Perfecting their vegan ice cream took years of trial and error, so their ice cream making process is probably a trade secret. They recently released a cookbook on their story, but I wasn’t able to get a copy on such short notice– and I’m sure any ice cream I try to make will pale in comparison to their Earl Grey pint. On YouTube, the popular food network channel Tasty tried making their own version of vegan ice cream, and spoke with co-founder Ben Van Leeuwen to ask him about Van Leeuwen’s methods for ice cream production. The specific process was not detailed, but Tasty’s version was pretty close to the original. First, they made a simple sugar syrup, and melted equal amounts of cocoa butter and coconut oil over the stove. They then emulsified this mixture of fat and sugar into a blender with homemade cashew milk and coconut cream, then cooled it in the fridge and churned it, finally freezing it in a container. This is likely similar to the process that makes Van Leeuwen’s ice cream, but because the secret is still kind of in the dark we can’t know for sure how it’s made, what energy sources are used, and if there are any special processes to take note of. However, Van Leeuwen’s facility in Brooklyn, New York, is always looking for ways to be “greener.” The plant and shops across the country use LED lighting, and use bio compostable ice cream cups, napkins, utensils, and straws. The ice cream shops across the States use stainless steel cups for customers who decide to enjoy their ice cream right there in the store, and their to-go containers and spoons are made of cane sugar fiber and corn, respectively. They’re aware that using Styrofoam isn’t the best for our planet, so they’ve begun working on a system that allows customers to have free shipping to mail the Styrofoam back to the company for reuse. They package their ice cream in paper pints, but no transportation methods are detailed, and no indication of the carbon emissions from this or their carbon footprint.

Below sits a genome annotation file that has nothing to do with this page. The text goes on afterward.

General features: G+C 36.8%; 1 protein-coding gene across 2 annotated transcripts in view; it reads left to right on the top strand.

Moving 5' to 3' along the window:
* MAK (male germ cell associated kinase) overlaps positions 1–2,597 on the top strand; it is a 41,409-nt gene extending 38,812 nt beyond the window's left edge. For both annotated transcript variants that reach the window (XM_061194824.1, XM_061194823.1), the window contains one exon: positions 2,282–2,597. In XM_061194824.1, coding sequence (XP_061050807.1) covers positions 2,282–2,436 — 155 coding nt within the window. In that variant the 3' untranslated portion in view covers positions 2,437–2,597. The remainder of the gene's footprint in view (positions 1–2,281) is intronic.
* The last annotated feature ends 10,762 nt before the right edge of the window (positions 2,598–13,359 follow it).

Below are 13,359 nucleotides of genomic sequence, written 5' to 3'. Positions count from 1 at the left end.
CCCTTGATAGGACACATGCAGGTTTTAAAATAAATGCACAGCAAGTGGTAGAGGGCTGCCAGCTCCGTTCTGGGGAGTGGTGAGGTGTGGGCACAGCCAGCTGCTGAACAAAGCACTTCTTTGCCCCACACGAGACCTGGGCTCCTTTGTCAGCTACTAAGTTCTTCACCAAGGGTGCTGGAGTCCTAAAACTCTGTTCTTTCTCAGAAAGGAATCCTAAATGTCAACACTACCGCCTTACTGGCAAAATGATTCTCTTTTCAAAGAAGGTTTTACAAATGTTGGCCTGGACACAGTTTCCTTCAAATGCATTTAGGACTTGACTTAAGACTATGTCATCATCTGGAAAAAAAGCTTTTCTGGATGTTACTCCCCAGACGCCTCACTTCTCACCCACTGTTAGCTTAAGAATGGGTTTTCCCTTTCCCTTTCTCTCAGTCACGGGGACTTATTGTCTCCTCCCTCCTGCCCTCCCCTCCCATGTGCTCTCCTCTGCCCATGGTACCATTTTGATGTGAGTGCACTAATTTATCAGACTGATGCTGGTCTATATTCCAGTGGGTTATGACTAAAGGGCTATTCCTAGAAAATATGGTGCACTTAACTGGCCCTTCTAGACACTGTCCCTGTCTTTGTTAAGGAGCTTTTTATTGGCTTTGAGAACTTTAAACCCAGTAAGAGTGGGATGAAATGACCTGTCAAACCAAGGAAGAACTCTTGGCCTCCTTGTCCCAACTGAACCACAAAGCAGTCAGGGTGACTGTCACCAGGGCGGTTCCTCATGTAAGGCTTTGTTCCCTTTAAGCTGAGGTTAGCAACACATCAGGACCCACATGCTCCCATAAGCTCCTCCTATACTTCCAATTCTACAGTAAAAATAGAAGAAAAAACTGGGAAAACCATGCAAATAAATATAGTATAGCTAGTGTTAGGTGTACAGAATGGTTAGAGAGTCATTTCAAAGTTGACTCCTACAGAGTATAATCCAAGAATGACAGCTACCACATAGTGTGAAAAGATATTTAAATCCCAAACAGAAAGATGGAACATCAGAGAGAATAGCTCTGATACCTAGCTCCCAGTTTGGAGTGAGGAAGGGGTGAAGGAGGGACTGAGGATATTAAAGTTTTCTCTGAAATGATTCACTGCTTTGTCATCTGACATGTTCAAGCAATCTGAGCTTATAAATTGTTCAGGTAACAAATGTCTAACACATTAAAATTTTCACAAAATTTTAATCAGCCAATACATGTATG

Who makes it:

2.7

Van Leeuwen’s began as a small ice cream truck driving through the city of New York. They have since expanded quite largely and rapidly, operating stores from the West to the East Coast. Van Leeuwen’s is dedicated to quality ice cream, and never skimp on ingredients and flavors. Though their ice cream is a little on the pricier side, many customers come back to enjoy the luxurious, unique flavors. All three of the co-founders still work at New York and Los Angeles shops, and always sample and test the factory’s flavors as they’re being made. In an interview with DairyFoods, Ben Van Leeuwen admitted that most of their profits go directly back to the company, to continue to uphold their promise of quality. As Van Leeuwen’s continues to grow, their “unwavering dedication to quality” and promises of natural and transparently sourced ingredients are surely reasons to indulge in their amazing flavors.